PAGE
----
Viewers receive a variety of inconsistent messages about the Vietnam War through Hollywood productions. Yet some common themes, which are also fixtures in political rhetoric, do come across. Of these, the theme of American hegemony, not only in politics, but in human experience, is the most obvious. Despite the fact that they look at the war from differing world views, the Vietnam War films almost universally emphasize that the conflict was primarily an American experience. Seldom do the films look at the Vietnamese people or culture. Usually, in fact, Vietnamese people are portrayed in a flat, one-dimensional way. Often, they are shown in stereotyped roles as villains or victims. As dramatis personae, they serve as foils against which American characters can act out their heroism or cowardice. We learn little of them as individuals or as a people.

Americans, too, are often reduced to only a basic dichotomy: the hero-patriot and the coward-villain. Heroes have a duty to perform and must do so with honor. The ultimate screen hero in Vietnam War movies is undoubtedly John Rambo, who in three films spanning the 1980s defeated numerous well-equipped military foes single-handedly. Although few other films went to this extreme, in most the heroism of the American soldier is a central theme. In this respect, the Vietnam War films fall neatly into the long line of Hollywood war films.

Dramatic films of all sorts require conflict, and in war films a pre-determined enemy usually fulfills most of that role. In the Vietnam War movies, however, villains are not confined to the official enemy. Frequently, they are also embodied in misguided, cowardly, or simply evil Americans who undermine the efforts of the heroic soldiers. Oddly, these characters might be morally corrupted government officials or they might be counter-culture anti-war types. The presence of these characters suggests to viewers that American troops faced not one, but two enemies during the war: the communist Vietnamese forces and fellow Americans who undermined their efforts. In this logic, it is only a short step to the conclusion that Americans did not lose the war to a foreign enemy, but instead lost it to themselves.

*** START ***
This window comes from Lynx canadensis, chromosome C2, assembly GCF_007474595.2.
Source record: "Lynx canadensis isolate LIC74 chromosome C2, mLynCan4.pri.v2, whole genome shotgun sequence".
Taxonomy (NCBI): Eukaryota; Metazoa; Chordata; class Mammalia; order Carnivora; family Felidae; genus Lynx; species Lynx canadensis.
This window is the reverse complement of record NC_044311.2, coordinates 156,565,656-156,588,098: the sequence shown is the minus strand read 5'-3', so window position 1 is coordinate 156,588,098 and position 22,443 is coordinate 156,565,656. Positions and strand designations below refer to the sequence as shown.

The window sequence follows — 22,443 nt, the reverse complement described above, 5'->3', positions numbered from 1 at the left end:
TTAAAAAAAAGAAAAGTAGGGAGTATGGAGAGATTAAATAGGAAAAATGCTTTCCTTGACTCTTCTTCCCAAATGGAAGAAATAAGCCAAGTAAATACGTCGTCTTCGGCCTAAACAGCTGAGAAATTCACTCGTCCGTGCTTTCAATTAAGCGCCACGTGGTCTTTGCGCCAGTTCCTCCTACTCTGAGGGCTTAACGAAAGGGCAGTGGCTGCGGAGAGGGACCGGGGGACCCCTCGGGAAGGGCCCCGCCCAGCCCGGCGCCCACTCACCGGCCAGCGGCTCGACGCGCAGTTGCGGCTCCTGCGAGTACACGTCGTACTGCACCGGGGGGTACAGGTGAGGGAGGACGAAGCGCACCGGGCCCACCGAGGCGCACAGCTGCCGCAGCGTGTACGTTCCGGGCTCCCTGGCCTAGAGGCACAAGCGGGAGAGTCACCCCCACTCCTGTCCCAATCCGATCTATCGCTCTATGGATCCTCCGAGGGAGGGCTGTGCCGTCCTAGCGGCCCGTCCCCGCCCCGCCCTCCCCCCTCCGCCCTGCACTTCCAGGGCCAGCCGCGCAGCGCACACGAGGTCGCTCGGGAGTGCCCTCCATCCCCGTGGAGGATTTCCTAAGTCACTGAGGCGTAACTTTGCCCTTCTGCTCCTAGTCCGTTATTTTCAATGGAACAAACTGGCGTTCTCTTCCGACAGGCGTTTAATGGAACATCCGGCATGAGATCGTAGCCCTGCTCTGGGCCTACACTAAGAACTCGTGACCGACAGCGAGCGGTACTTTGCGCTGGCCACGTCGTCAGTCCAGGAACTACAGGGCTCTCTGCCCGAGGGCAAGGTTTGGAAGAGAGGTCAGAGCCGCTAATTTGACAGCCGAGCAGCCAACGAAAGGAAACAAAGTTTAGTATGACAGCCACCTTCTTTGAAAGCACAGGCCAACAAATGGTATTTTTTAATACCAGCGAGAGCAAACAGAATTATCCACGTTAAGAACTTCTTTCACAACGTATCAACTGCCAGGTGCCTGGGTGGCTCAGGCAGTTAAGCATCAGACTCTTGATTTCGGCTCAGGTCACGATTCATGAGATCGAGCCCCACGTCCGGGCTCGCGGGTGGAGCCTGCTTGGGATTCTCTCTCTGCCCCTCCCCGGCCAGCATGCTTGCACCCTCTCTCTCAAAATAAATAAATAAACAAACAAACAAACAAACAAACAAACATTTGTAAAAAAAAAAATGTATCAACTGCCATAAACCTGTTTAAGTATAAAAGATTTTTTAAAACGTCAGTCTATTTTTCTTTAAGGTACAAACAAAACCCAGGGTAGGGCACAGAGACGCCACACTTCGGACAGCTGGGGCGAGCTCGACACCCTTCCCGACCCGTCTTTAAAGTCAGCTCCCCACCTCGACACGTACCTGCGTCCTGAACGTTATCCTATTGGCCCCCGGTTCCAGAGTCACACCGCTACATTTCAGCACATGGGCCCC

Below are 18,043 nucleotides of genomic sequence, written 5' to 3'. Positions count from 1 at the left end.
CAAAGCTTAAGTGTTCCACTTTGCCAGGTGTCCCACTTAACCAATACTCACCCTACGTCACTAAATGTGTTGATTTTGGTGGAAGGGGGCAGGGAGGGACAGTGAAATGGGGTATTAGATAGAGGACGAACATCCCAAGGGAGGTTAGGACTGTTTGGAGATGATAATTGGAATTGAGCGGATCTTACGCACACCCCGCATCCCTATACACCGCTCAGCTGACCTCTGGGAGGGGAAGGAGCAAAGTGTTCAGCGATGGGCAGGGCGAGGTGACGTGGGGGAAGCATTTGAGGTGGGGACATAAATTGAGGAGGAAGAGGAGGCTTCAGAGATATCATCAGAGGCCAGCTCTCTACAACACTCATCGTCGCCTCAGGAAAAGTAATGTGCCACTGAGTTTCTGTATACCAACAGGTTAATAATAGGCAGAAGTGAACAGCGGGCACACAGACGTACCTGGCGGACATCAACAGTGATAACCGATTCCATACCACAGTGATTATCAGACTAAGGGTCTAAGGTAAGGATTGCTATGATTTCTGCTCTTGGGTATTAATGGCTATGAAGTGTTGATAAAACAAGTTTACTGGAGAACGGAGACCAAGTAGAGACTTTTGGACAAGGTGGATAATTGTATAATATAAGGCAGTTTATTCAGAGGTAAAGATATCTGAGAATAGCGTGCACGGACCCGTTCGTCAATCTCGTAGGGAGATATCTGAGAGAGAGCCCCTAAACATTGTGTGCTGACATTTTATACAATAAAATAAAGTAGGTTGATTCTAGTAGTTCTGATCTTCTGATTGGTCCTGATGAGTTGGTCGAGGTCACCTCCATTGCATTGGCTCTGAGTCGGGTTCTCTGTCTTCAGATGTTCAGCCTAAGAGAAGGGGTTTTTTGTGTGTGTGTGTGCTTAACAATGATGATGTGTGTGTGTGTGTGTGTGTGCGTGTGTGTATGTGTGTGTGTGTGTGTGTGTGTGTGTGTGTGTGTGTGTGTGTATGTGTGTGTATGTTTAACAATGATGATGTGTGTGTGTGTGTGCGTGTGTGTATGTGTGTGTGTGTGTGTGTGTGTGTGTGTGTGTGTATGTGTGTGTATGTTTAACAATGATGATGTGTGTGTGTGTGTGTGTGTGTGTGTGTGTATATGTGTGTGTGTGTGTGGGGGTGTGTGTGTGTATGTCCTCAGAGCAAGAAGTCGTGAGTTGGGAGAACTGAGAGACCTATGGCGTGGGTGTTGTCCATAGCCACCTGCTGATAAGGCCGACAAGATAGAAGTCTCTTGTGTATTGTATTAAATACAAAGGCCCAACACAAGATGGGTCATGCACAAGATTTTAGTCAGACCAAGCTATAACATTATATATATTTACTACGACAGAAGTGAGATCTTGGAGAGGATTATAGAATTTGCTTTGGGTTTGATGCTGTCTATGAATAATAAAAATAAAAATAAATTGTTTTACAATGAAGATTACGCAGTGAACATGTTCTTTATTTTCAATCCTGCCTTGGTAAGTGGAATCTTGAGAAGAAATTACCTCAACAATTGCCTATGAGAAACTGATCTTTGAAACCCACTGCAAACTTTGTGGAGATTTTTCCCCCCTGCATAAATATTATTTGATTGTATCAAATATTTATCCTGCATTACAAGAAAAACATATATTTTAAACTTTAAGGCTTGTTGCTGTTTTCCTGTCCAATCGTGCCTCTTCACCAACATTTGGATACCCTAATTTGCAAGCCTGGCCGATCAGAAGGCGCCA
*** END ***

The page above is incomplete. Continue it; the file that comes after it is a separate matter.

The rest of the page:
Indeed, one of the strongest legacies of the Vietnam War is the trauma that Americans felt about losing a war. (Of course, it was not really that simple, since by the time the Saigon government fell in 1975, the U.S. had already signed its own peace accords with North Vietnam and had mostly disengaged from the fighting.) The very idea of this loss has been so anathema to Americans that other explanations needed to be found. The war’s outcome violated the moral framework in which Americans view their nation. It was more comforting to believe that the United States had defeated itself than to believe a small communist nation could inflict such pain on its superpower adversary.